6 children on average lose their lives each year as a result of crime. 17 women and 4 men die as a direct consequence of violence from someone they have or have previously had a close relationship with. In many cases, those involved had already been in touch with authorities prior to the death due to being subjected to violence. Since 2008, the National Board of Health and Welfare has been tasked with investigating these cases. The aim of the inquiry operation is to provide a basis for proposals for procedures to prevent children from suffering harm, in addition to preventing women and men being subject to violence or other attacks from someone close to them, or someone who was previously close to them.
In three reports, the National Board of Health and Welfare has presented the conclusions from the inquiry operation. The reports cover 31 child cases and 12 cases in which adults have died.
The Swedish Agency for Public Management (Statskontoret) was commissioned by the Government to follow and evaluate the inquiry operation by the National Board of Health and Welfare; regarding certain cases of death. The commission involves:
- inquiring into whether the aim of the inquiries into the deaths has been achieved,
- analysing and following up the National Board of Health and Welfare's inquiry system and
- analysing the extent to which the inquiries have functioned as a basis for proposals for measures to prevent avoidable harm.
Statskontoret submitted an interim report on 01 October 2012. This report constitutes the final report of the commission.
Statskontoret's overall conclusions
The aim of the inquiry operation has not been achieved
The aim of the inquiry operation is to provide a basis for proposals for procedures to prevent children from suffering harm, in addition to preventing women and men being subject to violence or other attacks from someone close to them, or someone who was previously close to them Statskontoret establishes in this final report that the activities are not known and that the investigations of the deaths have not led to any useful, concrete results. Our assessment is that today, six years after the inquiry operation began, its aims have still not been achieved.
The activities have been developed but several fundamental problems remain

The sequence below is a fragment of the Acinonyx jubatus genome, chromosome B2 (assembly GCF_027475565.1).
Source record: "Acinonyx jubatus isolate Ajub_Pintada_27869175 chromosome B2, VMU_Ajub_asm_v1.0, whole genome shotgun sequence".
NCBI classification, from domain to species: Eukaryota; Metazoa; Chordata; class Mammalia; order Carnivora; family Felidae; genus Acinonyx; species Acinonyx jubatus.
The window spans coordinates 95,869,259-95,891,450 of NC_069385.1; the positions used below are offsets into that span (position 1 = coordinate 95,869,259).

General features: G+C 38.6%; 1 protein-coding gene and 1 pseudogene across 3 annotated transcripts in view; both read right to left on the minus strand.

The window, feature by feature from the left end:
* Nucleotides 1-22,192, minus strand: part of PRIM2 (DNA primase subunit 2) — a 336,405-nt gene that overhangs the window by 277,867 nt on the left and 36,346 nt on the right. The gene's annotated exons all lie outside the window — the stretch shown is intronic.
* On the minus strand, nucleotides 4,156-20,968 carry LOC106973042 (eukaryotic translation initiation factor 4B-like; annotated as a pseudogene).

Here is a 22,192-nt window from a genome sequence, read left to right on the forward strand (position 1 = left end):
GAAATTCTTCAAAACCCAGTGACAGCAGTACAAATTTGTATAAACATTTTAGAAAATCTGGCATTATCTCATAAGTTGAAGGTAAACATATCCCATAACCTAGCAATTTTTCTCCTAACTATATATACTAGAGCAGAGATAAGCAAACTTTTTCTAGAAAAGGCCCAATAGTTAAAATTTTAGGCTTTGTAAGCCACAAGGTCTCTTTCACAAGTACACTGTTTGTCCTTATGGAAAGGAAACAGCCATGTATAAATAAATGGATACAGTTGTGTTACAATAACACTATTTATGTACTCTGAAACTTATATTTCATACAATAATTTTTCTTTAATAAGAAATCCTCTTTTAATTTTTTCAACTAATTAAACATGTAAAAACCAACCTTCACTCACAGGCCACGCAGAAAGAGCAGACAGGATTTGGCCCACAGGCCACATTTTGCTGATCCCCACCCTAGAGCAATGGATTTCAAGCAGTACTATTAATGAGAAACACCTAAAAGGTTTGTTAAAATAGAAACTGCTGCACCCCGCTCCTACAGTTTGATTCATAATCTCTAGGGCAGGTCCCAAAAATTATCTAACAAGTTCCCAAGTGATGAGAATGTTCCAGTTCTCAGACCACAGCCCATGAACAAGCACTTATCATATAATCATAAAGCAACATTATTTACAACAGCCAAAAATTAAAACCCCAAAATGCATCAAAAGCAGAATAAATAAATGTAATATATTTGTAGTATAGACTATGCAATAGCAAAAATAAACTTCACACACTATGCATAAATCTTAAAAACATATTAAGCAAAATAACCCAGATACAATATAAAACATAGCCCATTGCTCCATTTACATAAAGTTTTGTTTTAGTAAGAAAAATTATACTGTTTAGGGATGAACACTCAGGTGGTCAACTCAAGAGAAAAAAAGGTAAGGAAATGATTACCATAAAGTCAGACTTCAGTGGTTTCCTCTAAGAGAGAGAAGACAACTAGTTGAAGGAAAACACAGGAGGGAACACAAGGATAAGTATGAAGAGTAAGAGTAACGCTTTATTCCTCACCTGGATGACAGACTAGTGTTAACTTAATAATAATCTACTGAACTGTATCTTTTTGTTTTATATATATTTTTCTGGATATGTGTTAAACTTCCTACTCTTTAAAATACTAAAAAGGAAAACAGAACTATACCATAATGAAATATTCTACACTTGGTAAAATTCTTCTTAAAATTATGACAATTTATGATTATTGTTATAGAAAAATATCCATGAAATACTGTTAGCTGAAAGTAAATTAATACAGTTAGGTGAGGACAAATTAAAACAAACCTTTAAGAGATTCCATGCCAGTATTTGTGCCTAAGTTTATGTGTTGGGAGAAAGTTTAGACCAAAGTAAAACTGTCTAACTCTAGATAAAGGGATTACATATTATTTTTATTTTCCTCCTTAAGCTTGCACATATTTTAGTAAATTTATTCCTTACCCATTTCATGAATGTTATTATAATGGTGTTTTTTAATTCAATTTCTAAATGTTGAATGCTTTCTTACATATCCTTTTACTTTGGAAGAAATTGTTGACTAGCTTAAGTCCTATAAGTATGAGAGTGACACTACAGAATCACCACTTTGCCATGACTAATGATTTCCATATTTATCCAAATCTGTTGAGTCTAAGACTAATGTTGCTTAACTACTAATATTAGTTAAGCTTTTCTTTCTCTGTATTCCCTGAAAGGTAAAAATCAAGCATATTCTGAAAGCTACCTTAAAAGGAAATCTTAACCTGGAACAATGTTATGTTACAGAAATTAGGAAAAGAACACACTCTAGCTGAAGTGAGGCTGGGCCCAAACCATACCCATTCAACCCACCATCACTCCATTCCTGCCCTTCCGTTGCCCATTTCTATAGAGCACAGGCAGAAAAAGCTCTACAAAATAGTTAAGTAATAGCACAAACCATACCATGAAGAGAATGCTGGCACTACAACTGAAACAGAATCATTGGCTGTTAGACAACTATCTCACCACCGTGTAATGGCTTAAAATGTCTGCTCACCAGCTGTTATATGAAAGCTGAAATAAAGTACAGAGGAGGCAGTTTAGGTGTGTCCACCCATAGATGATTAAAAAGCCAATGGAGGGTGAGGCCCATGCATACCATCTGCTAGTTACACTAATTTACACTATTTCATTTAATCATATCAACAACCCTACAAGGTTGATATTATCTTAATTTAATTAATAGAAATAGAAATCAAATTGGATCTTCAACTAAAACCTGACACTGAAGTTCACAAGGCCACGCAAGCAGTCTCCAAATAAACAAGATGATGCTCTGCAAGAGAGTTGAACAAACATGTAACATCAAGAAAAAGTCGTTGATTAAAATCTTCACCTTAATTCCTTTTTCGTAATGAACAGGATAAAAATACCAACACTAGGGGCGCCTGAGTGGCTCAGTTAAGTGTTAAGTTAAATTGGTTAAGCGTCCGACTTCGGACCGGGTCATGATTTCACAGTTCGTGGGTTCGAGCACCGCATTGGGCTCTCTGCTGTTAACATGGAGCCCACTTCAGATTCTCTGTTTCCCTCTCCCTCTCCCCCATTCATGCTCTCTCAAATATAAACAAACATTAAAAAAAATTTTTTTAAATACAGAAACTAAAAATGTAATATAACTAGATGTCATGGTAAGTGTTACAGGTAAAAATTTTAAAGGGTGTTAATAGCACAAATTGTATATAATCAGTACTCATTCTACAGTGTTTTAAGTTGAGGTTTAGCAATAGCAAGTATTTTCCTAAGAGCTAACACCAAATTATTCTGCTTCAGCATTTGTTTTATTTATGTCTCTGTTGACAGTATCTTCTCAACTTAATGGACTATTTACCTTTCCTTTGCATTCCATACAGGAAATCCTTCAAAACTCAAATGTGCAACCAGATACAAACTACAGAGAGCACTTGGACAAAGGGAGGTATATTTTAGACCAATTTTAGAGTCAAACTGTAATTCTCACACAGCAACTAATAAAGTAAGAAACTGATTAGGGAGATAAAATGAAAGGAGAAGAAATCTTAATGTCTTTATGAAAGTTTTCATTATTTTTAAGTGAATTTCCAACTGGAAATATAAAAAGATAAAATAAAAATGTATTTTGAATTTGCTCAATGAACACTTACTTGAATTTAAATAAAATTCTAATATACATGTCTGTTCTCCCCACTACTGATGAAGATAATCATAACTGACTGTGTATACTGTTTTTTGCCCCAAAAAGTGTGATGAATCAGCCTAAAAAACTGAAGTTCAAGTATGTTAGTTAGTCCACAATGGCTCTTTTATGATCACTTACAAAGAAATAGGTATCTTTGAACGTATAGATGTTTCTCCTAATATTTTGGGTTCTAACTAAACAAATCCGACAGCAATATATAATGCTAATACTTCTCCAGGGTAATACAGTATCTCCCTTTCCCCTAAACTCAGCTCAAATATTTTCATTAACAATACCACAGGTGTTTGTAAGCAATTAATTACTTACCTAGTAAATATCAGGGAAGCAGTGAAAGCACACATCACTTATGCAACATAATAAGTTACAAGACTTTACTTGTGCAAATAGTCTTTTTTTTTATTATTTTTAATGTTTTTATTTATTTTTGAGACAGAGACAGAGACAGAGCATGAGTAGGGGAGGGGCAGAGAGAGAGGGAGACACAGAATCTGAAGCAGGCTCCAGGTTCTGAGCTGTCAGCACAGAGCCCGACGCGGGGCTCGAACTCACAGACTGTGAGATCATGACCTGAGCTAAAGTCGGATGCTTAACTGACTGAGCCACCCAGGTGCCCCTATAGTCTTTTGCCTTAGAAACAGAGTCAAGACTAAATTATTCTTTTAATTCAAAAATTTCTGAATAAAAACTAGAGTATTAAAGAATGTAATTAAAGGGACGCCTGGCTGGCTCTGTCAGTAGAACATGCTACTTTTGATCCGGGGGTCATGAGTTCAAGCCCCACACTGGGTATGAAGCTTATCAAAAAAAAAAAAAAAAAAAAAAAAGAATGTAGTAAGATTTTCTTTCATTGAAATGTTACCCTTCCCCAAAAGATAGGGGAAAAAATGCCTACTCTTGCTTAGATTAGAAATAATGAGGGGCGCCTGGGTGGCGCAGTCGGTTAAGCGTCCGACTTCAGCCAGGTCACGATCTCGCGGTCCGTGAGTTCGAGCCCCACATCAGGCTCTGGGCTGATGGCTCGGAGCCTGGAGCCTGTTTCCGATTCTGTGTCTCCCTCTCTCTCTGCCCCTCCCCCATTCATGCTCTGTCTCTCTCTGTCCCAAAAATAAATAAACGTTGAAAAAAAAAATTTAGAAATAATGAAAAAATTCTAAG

Compared with two years ago, when Statskontoret produced its interim report, the National Board of Health and Welfare has developed its inquiry operation. The National Board of Health and Welfare is now presenting a structured approach and is striving for a more uniform assessment of the cases.
Statskontoret establishes that the legislation that governs the inquiry operation contains a number of limiting factors. Some of these are that it is impossible for the National Board of Health and Welfare to obtain information on the perpetrator when an adult has been killed by someone close to them or someone who was previously close to them. The law also includes a number of criteria for which cases can be investigated, which means a limitation of the number of cases of deadly violence that are inquired into. Nor can the National Board of Health and Welfare's inquiries commence before the perpetrator's judgment has become legally binding, which means partly that the investigation is drawn out, and partly that affected authorities fail to inform the National Board of Health and Welfare of all relevant cases.
Alongside the existing limitations in relevant legislation, however, the National Board of Health and Welfare's approach entails certain other difficulties achieving the goal of the inquiry operation. Statskontoret's assessment is that the biggest deficiency in this respect is that the National Board of Health and Welfare has not analysed what is required to achieve the aim. The management of the work has been handed over from management to the supervisors without sufficient quality assurance. The National Board of Health and Welfare has also in various ways hampered implementation of a complete analysis of the underlying causes of the deaths. It has for example chosen not to interview anyone from operations involved in the cases before the deaths occurred. There are also areas in which the current expert groups that are to conduct the analyses have insufficient competence. This is both because certain relevant professional groups are not represented and because the inquiry operation has too great a focus on the National Board of Health and Welfare's ways of working. Statskontoret's assessment is that research competence and experience from practical activities are not sufficiently represented.